Sunday, January 31, 2010

Peter Agostini

(Peter Agostini, 151 Avenue B, 1960)

"That is the prime thing—to generate 'up'—leverage, elevation. The balloons rising, clothes on a line being picked up by the wind. The same with my horses. Whatever use they are, my horses are about flight, bursting out."
(Peter Agostini)

(Balloon Fountain, 1962, plaster)

Peter Agostini exploded on the New York art scene in 1959 with his first one-man show at the Galerie Grimaud. He was 45 years old. In 1960, he began showing at the Stephen Radich Gallery and, over the next few years, was celebrated by Time and Art News and participated in the 1964 World’s Fair exhibition, alongside Roy Lichtenstein and Robert Mallary.

Prior to his debut, Agostini worked as a mold and mannequin maker, skills he learned during the Depression as part of the WPA. He made sculpture in his kitchen, which doubled as a studio. In this tiny space he made horses, burlesque queens, and heads in clay and wax.

"One person who really motivated my mind was Michelangelo. Raphael was another. And Botticelli. What about their works? I have no idea . . . the essence—the life force—that they imbued into their pieces. They made what was, real. I’m not talking about realism. I’m talking about creating a reality." (Peter Agostini)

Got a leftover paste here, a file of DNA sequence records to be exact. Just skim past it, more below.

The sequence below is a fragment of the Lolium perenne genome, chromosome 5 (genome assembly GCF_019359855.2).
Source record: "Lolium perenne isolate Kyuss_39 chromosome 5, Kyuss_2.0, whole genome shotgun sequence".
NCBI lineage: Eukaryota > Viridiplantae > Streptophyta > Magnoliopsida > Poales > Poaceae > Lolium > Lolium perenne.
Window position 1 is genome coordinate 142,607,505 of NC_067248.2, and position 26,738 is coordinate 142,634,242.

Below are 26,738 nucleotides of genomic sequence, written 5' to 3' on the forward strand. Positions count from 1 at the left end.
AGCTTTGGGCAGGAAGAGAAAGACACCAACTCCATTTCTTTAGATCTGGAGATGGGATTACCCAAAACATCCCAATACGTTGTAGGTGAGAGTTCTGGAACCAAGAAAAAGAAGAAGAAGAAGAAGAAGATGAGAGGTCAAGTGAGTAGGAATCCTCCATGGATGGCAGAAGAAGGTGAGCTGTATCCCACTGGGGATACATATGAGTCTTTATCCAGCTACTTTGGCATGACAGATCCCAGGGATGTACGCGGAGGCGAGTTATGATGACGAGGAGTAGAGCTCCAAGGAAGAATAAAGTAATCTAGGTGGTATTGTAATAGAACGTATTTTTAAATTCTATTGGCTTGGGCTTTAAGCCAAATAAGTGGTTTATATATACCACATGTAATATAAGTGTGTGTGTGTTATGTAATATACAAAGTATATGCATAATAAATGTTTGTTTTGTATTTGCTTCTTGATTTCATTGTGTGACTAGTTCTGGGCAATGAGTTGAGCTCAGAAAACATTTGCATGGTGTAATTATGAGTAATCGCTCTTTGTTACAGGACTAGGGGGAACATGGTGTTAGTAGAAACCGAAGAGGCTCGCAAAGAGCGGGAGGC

(Marina head, 1945, bronze)

(figure, 1957, bronze)

Peter Agostini was born in Hell’s Kitchen, a then-tough neighborhood on New York’s West Side, in 1913. His mother died when he was three, and he spent some time at a school for orphans before his early education in a Catholic school, which ceased after the eighth grade. Agostini was a self-taught artist whose only art training was one year at the Leonardo Da Vinci School in midtown, a school run by the sculptor Onario Ruotolo and sponsored by Benito Mussolini. Ambitious from the start, he made a 40” plaster figure, The Swimmer, while in attendance. At Leonardo Da Vinci, Agostini met artists George Spaventa and Nicolas Carone, with whom he had life-long friendships.

In the late 1950’s, Agostini moved into his first studio on 10th Street. His work of that time was impulsive, and to accommodate its spontaneity, he began fashioning sculpture directly in plaster, working it in its fluid state. In the 60’s, his plaster work was distinctive for its extreme immediacy. Anticipating Pop Art imagery, he cast and assembled with incredible assuredness newspapers, balloons, egg cartons, clotheslines, pillows, corrugated cardboard, truck inner tubes, bottles – all sorts of disparate objects – “frozen from life.” He made “instant sculpture” whose characteristics were speed, luminosity, and explosiveness that ran the gamut from figurative to abstract. He had a great gift for enlivening inert matter, and a fluid control of the unyielding materials he used.

"His forms totally are seductively inviting. They are nerve-wrackingly intense, made now, for now . . . live now, die later." (Art News, Dec. 1960)

(Squeeze, 1963, bronze)

(Saracen, 1960, bronze)